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Mapping The Local Paradigm Of Feminist Theatre In Globalized India 

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The structure of contexts cannot and should not be derived entirely from the logic and morphology of texts. Text production and context production have different logics and meta – pragmatic features. Contexts are produced in the complex imbrication of discursive and non discursive practices, and so the sense in which contexts imply other contexts, so that each context implies a global network of contexts, is different from the sense in which texts imply other texts, and eventually all texts. Inter-textual relations, about which we know a fair moment, are not likely to work in the same way as inter-contextual relations (Adorno, 2005, 65). Last and most daunting, is the prospect that we shall have to find ways to connect theories of inter-textuality to the theories of inter-contextuality. A strong theory of globalization from a sociocultural point of view is likely to require something we certainly do not have; a theory of inter-contextual relations that incorporates our existing sense of intertexts.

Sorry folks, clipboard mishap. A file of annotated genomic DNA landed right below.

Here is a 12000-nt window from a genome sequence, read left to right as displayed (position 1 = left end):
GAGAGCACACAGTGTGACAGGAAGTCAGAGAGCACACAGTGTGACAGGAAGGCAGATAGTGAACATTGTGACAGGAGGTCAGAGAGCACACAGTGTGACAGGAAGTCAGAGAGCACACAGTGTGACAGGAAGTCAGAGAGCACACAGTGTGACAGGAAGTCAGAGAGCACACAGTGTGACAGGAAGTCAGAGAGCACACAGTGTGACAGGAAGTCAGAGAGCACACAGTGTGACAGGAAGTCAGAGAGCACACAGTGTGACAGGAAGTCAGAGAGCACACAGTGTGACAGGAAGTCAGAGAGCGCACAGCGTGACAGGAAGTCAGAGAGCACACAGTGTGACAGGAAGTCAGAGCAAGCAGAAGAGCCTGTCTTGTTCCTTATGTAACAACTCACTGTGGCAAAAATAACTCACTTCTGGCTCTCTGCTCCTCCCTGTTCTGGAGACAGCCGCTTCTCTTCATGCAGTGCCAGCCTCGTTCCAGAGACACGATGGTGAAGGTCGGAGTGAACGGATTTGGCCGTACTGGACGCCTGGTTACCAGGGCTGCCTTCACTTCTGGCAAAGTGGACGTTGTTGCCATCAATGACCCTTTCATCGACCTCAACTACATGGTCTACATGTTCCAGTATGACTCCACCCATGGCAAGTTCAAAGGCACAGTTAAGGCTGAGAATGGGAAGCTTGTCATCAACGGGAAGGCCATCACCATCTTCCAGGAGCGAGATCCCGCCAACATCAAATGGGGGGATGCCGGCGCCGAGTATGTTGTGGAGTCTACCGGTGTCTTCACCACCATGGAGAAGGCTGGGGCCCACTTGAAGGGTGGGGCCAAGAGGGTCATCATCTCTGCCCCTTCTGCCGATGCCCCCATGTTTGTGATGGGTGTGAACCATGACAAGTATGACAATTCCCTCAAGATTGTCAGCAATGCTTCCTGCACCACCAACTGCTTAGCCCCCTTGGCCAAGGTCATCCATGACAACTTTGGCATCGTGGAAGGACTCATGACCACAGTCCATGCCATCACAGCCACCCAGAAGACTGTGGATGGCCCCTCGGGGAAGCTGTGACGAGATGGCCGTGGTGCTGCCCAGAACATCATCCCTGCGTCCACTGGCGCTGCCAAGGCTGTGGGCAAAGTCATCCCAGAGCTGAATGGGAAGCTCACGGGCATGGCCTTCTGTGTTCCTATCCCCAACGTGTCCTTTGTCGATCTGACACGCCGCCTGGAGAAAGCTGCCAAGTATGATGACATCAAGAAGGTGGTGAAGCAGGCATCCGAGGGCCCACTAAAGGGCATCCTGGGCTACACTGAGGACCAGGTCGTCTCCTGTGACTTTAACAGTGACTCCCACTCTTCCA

The relationship between neighborhood as context and the context of neighborhoods, mediated by the actions of local historical subjects, acquires new complexities in the sort of the world in which we now live. In this new sort of world, the production of neighborhoods increasingly occurs under conditions where the system of nation – states is the normative hinge for the production of both local and trans-local activities (Appadurai, 2010, 200). This situation, in which the power relations that affect the production of locality are fundamentally trans-local, is the central concern of the next section. What has been discussed thus far as a set of structural problems (locality and neighborhoods, texts and context, ethno-scape and life-worlds) needs now to be explicitly historicized. I have indicated already that the relationship of locality (and neighborhoods) to contexts is historical and dialectical, and that the context – generative dimensions of places (in their capacity as ethnoscapes) is distinct from their context – providing features (in their capacity as neighborhoods) (Appadurai, 2010, 98).